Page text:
router.post(
    '/api/v1/plugin/asset-manager-example',
    authz.needed('ADMIN'),
    async (req, res, next) => {
      // Get the graph context from the request.
      const { context } = req;

      // Grab from the graph context, the AssetModel that we can use to create
      // the new Asset. Lots of object destructuring here, but this lets us keep
      // the important business logic cleaner.
      const { connectors: { models: { Assets } } } = context;

      try {
        // Now we can create the asset that was passed to us in the body of the
        // request as JSON. Check the schema of the Asset model by looking at:
        // https://github.com/coralproject/talk/blob/master/models/asset.js
        await Assets.create(req.body);

        // Let your webhook callback know we got it!
        return res.status(204).end();
      } catch (err) {
        return next(err);
      }
    }
  );

  // We'll respond to a PUT request on the following route where the request
  // must also have a valid ADMIN access token.
  router.put(
    '/api/v1/plugin/asset-manager-example/:id',
    authz.needed('ADMIN'),
    async (req, res, next) => {
      // Get the graph context from the request.
      const { context } = req;

      // Grab from the graph context, the AssetModel that we can use to update
      // the Asset. Lots of object destructuring here, but this lets us keep
      // the important business logic cleaner.
      const { connectors: { models: { Assets } } } = context;

      try {
        // Now we can lookup the asset we're updating and apply out updates to
        // the model atomically.
        const asset = await Assets.findOneAndUpdate(
          { id: req.params.id },
          req.body,
          {
            // We want to validate the model being updated.
            runValidators: true,
          }
        );
        if (!asset) {
          // The asset indicated by the ID wasn't found, let the webhook know!
          return res.status(404).end();
        }

        // Let your webhook callback know we got it!
        return res.status(204).end();
      } catch (err) {
        return next(err);
      }
    }
  );
};

As you can see from the previous step of Creating a New Asset Route , we have added the new PUT route to the router. This is a simple addition that allows your CMS to call into Talk when the asset has updated it’s title, it’s url (or really anything in the AssetSchema) to keep the Talk Admin and links up to date.

Following the previous example, you can issue the request as follows:

curl ${TALK_ROOT_URL}/api/v1/plugin/asset-manager-example/${ASSET_ID} \
    -XPUT \
    -H "Authorization: Bearer ${TOKEN}" \
    -H "Content-Type: application/json" \
    --data "${ASSET_JSON}"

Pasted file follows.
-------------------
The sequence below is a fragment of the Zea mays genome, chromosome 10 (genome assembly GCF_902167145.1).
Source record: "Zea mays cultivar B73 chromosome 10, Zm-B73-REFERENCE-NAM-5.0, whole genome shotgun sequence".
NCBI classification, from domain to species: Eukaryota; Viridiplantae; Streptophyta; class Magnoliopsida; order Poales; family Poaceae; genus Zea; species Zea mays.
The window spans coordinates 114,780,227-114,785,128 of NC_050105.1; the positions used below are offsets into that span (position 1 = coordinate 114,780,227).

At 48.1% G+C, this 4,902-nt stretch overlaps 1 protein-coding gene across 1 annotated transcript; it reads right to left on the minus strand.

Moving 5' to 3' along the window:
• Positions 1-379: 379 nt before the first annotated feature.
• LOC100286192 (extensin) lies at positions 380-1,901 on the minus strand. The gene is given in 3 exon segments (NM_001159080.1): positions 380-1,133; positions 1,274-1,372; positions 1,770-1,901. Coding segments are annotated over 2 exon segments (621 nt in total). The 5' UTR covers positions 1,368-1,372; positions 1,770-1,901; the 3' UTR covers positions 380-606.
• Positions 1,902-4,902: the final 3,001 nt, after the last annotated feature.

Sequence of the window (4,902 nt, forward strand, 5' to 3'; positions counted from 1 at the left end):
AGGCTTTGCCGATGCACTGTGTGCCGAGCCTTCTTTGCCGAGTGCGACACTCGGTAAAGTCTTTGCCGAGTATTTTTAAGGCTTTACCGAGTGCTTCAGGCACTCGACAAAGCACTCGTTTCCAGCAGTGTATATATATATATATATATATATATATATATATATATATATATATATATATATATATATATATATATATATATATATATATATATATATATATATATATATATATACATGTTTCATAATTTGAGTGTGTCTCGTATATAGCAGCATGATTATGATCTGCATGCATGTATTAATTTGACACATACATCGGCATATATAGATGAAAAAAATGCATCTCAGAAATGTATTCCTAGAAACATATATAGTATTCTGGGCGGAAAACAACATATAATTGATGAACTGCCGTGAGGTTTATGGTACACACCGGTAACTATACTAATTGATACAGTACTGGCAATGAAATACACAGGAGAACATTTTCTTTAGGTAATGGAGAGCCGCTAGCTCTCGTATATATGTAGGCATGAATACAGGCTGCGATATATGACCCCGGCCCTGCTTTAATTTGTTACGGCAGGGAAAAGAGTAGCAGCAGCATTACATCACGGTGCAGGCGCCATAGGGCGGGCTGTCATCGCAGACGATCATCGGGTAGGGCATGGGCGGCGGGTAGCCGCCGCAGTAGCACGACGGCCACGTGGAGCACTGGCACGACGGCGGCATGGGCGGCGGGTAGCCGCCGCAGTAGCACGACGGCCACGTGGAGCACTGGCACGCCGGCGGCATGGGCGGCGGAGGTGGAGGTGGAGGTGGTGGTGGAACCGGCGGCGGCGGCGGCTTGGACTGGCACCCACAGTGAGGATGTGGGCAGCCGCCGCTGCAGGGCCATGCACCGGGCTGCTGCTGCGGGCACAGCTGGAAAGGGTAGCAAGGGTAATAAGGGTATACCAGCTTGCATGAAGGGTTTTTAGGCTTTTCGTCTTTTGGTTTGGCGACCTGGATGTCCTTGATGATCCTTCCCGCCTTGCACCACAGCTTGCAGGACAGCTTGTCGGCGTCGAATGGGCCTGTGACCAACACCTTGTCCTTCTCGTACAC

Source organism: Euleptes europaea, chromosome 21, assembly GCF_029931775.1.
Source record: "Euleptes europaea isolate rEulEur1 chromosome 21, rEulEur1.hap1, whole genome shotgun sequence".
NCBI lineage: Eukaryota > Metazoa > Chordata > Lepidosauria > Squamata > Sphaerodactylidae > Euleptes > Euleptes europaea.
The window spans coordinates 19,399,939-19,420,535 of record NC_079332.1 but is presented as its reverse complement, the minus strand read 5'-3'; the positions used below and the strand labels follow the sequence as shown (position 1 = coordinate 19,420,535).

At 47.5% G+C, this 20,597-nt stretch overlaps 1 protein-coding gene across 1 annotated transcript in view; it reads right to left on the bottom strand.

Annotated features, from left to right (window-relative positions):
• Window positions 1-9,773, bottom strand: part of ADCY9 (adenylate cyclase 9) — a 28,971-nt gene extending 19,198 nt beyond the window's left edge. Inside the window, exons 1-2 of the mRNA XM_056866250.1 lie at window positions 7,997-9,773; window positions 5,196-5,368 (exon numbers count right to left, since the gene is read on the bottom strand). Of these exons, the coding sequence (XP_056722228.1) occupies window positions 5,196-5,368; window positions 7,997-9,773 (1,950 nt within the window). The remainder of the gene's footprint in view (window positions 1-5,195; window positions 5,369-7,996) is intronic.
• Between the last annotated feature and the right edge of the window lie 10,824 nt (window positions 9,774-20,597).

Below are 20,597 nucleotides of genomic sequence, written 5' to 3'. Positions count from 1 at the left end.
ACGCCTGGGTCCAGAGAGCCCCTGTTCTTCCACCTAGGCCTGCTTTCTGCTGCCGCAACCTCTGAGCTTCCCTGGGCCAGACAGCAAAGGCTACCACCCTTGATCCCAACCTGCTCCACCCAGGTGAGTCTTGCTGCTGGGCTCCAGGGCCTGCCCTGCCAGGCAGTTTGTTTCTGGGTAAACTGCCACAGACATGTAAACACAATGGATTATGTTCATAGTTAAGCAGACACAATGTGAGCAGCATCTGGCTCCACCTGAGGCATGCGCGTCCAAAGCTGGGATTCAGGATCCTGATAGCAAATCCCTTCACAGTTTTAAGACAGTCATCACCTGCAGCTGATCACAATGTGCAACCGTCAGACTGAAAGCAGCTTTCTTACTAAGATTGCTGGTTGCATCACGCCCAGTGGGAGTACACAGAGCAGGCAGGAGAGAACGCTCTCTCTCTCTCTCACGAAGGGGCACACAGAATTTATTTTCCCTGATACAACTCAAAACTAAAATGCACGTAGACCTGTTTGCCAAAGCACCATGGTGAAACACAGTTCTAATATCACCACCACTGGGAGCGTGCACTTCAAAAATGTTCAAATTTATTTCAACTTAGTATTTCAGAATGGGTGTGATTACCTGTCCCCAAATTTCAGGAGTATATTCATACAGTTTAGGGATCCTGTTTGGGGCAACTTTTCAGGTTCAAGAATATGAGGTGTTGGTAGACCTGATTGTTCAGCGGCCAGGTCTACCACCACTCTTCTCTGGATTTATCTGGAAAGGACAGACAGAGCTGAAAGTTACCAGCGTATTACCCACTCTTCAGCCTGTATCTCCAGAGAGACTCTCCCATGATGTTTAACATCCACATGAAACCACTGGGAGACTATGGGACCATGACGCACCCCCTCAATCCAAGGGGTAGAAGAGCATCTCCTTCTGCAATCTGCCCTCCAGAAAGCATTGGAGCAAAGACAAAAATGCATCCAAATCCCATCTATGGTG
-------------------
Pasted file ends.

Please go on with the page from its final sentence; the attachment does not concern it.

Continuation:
The difference from the previous curl example, is that this one changes the method from a POST to a PUT, and we add the ${ASSET_ID} to the end of the url.

Note, you can also get to this point by running git checkout step-4!

Target the Asset

Now that we have a way to create and update Assets, we now need a way to reference it. One of the most important fields in the Asset model, is the id. This id can be one generated from your CMS, or some other system, but must be kept consistent.

When you install Talk, and visit the admin panel, we can see under /admin/configure in the tab for Tech Settings, an embed snippet:

<div id="coral_talk_stream"></div>
<script src="${TALK_ROOT_URL}static/embed.js" async onload="
  Coral.Talk.render(document.getElementById('coral_talk_stream'), {
    talk: '${TALK_ROOT_URL}'
  });
"></script>

We’ll modify this to the following:

<div id="coral_talk_stream"></div>
<script src="${TALK_ROOT_URL}static/embed.js" async onload="
  Coral.Talk.render(document.getElementById('coral_talk_stream'), {
    talk: '${TALK_ROOT_URL}',
    asset_id: '${ASSET_ID}'
  });
"></script>

Adding the asset_id parameter to the render function will accomplish a very important task. It will provide Talk with the specific ID of the asset to associate with the displayed page. This is important because even if you update the URL in the future, the embed will still reference the correct Asset. The ${ASSET_ID} should be replaced by your CMS with the correct Asset id using your desired scripting/templating tools.

At this point, you should have a fully built Talk plugin that can be paired with some work on your CMS to create a fully integrated asset management pipeline!

To view the fully completed source code, visit https://github.com/coralproject/talk-plugin-asset-manager-example.